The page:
The protein that binds to single-stranded DNA to keep it from kinking up is abbreviated with the three letters ______.

    Correct Answer
    SSB
    Explanation
    The protein that binds to single-stranded DNA to prevent it from forming secondary structures or kinking up is known as SSB, which stands for Single-Stranded DNA Binding protein. SSB plays a crucial role in DNA replication, repair, and recombination by stabilizing and protecting single-stranded DNA. It coats the DNA strand, preventing it from folding back on itself and maintaining its single-stranded state, which is essential for various cellular processes.

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  • 11. 

    The short RNA molecule made at the beginning of an Okazaki fragment is called an RNA _______.

    Correct Answer
    primer
    Explanation
    The short RNA molecule made at the beginning of an Okazaki fragment is called an RNA primer. This primer is necessary for DNA replication as it provides a starting point for the DNA polymerase enzyme to bind and begin synthesizing the complementary DNA strand. The RNA primer is later removed and replaced with DNA nucleotides, completing the formation of the Okazaki fragment.

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  • 12.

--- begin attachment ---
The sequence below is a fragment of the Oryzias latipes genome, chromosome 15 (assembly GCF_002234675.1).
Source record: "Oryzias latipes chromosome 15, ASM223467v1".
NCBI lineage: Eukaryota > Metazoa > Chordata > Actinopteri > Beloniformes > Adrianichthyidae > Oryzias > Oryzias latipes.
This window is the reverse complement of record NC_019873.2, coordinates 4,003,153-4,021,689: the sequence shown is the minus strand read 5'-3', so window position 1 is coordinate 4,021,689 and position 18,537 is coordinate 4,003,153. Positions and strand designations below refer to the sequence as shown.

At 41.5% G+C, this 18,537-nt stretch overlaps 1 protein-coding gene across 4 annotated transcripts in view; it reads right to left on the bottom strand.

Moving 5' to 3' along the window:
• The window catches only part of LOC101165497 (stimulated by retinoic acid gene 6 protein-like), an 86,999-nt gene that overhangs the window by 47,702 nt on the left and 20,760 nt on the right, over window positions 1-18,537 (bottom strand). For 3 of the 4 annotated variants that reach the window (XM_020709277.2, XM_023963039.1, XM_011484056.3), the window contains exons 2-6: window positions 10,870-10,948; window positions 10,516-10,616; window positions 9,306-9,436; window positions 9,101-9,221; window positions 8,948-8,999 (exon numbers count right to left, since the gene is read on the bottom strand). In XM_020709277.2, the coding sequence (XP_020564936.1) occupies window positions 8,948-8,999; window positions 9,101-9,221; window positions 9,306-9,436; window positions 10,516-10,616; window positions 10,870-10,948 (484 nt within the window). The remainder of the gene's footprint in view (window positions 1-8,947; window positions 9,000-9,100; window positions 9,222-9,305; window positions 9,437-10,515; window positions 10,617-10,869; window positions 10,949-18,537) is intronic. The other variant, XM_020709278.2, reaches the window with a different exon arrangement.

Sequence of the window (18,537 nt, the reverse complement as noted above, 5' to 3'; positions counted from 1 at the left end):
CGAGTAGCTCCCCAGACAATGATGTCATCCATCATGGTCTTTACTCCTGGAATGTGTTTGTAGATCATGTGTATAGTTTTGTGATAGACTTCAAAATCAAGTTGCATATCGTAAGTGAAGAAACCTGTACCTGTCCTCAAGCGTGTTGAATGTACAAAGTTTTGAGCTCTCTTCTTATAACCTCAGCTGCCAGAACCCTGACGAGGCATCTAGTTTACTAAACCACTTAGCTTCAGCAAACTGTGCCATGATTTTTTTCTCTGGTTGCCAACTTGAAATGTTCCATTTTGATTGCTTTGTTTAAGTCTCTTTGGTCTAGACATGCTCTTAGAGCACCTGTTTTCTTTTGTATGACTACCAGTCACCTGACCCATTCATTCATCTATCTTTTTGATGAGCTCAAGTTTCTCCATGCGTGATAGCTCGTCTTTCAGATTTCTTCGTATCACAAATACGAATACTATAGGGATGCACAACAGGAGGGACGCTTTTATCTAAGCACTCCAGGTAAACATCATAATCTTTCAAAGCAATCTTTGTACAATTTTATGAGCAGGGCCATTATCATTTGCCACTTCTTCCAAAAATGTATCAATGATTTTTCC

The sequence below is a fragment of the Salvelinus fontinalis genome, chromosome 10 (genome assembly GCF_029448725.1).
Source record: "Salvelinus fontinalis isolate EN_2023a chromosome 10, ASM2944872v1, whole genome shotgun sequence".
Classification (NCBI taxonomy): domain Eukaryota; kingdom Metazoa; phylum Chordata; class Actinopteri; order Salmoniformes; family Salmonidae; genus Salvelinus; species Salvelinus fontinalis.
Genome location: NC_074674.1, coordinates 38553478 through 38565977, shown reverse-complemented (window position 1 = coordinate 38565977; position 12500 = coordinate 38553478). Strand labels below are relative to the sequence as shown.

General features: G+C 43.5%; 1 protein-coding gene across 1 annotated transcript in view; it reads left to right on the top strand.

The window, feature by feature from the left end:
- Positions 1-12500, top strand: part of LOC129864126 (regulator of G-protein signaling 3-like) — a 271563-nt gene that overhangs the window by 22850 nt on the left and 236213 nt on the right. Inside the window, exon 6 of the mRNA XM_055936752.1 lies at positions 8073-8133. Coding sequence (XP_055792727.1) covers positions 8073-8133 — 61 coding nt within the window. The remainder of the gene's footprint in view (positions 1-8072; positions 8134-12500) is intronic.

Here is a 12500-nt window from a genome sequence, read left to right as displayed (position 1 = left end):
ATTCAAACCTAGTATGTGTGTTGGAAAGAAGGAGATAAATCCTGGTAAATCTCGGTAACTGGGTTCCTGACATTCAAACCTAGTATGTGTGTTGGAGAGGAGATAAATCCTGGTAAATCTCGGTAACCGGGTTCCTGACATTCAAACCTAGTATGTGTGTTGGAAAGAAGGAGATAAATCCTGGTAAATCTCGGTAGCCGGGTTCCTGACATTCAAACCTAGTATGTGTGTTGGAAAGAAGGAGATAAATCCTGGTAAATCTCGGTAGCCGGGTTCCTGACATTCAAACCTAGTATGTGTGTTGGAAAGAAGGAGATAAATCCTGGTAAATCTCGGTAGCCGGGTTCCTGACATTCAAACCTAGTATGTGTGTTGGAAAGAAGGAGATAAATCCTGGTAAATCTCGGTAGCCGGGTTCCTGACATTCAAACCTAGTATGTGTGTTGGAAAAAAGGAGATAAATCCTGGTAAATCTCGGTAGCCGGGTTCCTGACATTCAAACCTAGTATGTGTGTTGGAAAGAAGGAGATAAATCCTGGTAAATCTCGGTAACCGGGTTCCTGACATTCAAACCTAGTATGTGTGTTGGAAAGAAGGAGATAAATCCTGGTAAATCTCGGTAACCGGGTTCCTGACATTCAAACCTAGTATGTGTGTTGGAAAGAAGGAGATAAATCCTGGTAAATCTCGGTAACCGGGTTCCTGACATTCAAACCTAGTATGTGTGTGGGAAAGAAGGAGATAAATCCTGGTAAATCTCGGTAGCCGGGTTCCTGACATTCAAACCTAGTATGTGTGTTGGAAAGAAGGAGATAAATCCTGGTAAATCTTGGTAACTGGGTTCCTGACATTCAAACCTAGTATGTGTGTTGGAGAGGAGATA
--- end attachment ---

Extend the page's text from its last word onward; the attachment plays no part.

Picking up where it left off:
Okazaki fragments are needed for replication on the ______ strand.

    Correct Answer
    lagging, discontinuous
    Explanation
    Okazaki fragments are short DNA fragments that are synthesized on the lagging strand during DNA replication. The lagging strand is synthesized in the opposite direction of the replication fork, resulting in the need for Okazaki fragments to be synthesized in short, discontinuous segments. Therefore, Okazaki fragments are necessary for replication on the lagging strand, which is synthesized discontinuously.

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  • 13. 

    A reverse transcriptase that is involved in replication of the tips of eukaryotic chromosomes is the enzyme _______.

    Correct Answer
    telomerase
    Explanation
    Telomerase is the correct answer because it is an enzyme that plays a crucial role in the replication of the tips of eukaryotic chromosomes, known as telomeres. Telomerase helps to maintain the length and stability of telomeres by adding repetitive DNA sequences to the ends of chromosomes. This prevents the loss of genetic material during DNA replication and ensures the proper functioning of cells. Therefore, telomerase is essential for the replication and maintenance of eukaryotic chromosomes.

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  • 14. 

    The end of a eukaryotic chromosome is called the _______.

    Correct Answer
    telomere
    Explanation
    A telomere is the end of a eukaryotic chromosome. It consists of repetitive DNA sequences that protect the chromosome from degradation or fusion with neighboring chromosomes. Telomeres play a crucial role in maintaining the stability and integrity of the chromosome during cell division. As cells divide, telomeres gradually shorten, eventually leading to cell senescence or apoptosis. Therefore, telomeres are essential for preserving the genetic information and ensuring the proper functioning of cells.